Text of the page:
Monday, February 13, 2012
The Girl Who Circumnavigated Fairyland in a Ship of Her Own Making by Catherynne M. Valente
by Catherynne M. Valente
Feiwel and Friends, 2011
After reading On Basilisk Station I was kind of desperate for something that would feel more me, but I wasn't feeling like a re-read. I've had my eye on Valente's stuff for years and years now, particularly as one of the comments one tends to hear is that she writes beautifully and I am a big fan of beautiful writing that isn't self-consciously so. She's a poet, too, and in my experience I tend to really like novels by people who are also poets. This book in particular seemed like just the right sort of thing, so I ... I bought it. On impulse. I don't usually do that. But I'm very glad I did.
This book takes all the surreality and other trappings of fairytales and folktales and inserts it confidently into a fantasy tale, such that we have here something that feels, looks and smells like a fairytale, but is far, far deeper. The characters, despite appearing as though they could be the two dimensional folk we know from fairytales, develop into richer, rounded characters sometimes with only a few words. The economy of Valente's language is admirable, and what she can do with a few words is wonderful. The imagery is full and stunning and whimsical, but never without its hint of darkness -- which just makes everything shine more brightly. The story itself is inventive, new clothes hung on old frameworks and both are transformed.
September is a twelve-year-old girl who lives in Omaha with her mother. Her father has gone off to war in Europe, and her mother works long hours at a factory building airplane engines. She loves both her parents and they love her, but September feels frustrated and bored; and one evening, while she's washing dishes before her mother gets home, the Green Wind comes by flying on the Leopard of Little Breezes to ask her if she wants to go to Fairyland. It's an offer September doesn't even think of refusing. But when she gets there, it's quite clear that not all is well. A witch has had her Spoon stolen and her brothers killed. Flying is tightly regulated, and fairies and wyverns have their wings chained. And Good Queen Mallow has disappeared, replaced by The Marquess, a girl who at least has a wonderful hat.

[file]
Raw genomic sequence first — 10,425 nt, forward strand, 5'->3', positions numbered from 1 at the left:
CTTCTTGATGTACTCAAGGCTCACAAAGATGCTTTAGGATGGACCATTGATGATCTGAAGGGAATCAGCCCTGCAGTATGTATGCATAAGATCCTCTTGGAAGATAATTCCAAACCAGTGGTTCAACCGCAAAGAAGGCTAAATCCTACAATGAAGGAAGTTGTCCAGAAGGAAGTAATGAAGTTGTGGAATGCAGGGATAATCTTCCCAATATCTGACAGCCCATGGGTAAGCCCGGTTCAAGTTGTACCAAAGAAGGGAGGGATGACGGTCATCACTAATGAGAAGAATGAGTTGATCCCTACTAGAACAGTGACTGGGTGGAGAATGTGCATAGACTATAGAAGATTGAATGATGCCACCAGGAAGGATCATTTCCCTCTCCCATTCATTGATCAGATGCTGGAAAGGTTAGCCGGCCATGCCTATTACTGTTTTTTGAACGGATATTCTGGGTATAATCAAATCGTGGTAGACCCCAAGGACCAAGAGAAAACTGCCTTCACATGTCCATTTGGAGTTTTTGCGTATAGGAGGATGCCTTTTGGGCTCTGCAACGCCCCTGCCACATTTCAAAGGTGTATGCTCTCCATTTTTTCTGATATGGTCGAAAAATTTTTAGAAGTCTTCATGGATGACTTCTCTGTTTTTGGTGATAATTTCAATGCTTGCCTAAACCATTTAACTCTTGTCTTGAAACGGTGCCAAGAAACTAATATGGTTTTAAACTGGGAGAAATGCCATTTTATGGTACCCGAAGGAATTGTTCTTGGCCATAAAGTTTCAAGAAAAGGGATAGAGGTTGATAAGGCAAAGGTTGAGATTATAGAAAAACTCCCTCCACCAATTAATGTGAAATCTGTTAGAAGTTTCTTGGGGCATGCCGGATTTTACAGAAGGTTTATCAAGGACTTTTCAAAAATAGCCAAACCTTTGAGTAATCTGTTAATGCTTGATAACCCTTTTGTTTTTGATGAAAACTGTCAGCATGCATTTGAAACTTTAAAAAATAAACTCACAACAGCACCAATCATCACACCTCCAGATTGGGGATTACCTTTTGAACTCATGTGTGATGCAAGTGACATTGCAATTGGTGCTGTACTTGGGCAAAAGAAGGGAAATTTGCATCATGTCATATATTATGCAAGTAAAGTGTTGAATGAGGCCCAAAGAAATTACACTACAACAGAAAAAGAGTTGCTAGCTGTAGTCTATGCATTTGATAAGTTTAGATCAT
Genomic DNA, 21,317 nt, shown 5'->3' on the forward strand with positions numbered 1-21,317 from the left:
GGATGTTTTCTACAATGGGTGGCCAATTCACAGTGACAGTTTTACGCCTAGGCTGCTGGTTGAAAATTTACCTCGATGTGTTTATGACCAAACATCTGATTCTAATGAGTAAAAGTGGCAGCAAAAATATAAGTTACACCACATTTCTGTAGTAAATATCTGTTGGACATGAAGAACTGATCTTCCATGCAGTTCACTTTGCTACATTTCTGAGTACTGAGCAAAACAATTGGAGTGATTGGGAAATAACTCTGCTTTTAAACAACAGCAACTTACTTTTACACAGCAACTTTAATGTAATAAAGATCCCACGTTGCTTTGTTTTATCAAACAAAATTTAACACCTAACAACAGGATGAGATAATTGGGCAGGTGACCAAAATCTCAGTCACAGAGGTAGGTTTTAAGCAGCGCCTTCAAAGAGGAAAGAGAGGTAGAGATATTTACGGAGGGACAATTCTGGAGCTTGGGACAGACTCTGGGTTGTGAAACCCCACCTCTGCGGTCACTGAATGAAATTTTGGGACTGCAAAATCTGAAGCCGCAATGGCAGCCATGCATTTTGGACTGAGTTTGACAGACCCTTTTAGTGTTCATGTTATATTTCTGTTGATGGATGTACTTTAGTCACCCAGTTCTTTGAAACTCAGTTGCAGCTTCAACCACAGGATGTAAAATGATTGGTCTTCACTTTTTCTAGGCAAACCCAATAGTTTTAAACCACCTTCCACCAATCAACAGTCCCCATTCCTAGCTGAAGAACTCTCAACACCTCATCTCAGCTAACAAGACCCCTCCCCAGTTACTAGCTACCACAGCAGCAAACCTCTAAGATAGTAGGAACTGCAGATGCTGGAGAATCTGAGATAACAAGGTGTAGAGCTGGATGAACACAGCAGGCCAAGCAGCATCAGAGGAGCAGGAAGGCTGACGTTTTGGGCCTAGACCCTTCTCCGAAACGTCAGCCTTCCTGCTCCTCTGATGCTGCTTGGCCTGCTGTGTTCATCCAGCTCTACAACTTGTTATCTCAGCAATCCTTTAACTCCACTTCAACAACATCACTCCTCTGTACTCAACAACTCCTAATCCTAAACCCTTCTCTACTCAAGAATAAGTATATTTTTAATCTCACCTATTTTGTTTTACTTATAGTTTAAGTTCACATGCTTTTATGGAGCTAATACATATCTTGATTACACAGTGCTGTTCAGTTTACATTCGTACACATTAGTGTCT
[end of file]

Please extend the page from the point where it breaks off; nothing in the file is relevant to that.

Aside from the writing and the imagination behind the story, both of which are impressive, the tone reminded me (in a good way) of The Hotel Under the Sand by Kage Baker. There's something restrained about it, a recognition of sadness and pain without letting those things overwhelm the story or the reader. Melancholy is present but so is wonder and joy and amazement, and they are in balance, connected and inseparable. I think this is maybe an important thing in a book written for older kids, and I think it's hard to get right.
Valente also gets the sheer volume of childhood emotions right. One of my favourite sections in The Girl Who... is when September, having had to make a number of very difficult decisions and having had a number of really difficult things happen to her, has to catch and eat a fish. And when she meets a rescuer, it's her pained confession of the fact that rung absolutely true with me. Because for me, too, that would have been the worst of the things that had happened, though to an adult it might have seemed the littlest thing. And the response of the rescuer is perfect too.
Overall, I highly recommend this book to anyone with a bent for whimsy and wonder. It's definitely appropriate for older children; I am considering it seriously for my parent-child book club, though it would be a summer book because it's a bit long. It's also wonderful for older readers who will get quite a lot out of the story. One last little thing, that isn't that little: I have rarely met a book with such a perfect ending. I'm not doing this book justice. I can only say I'll be reading it again, and often.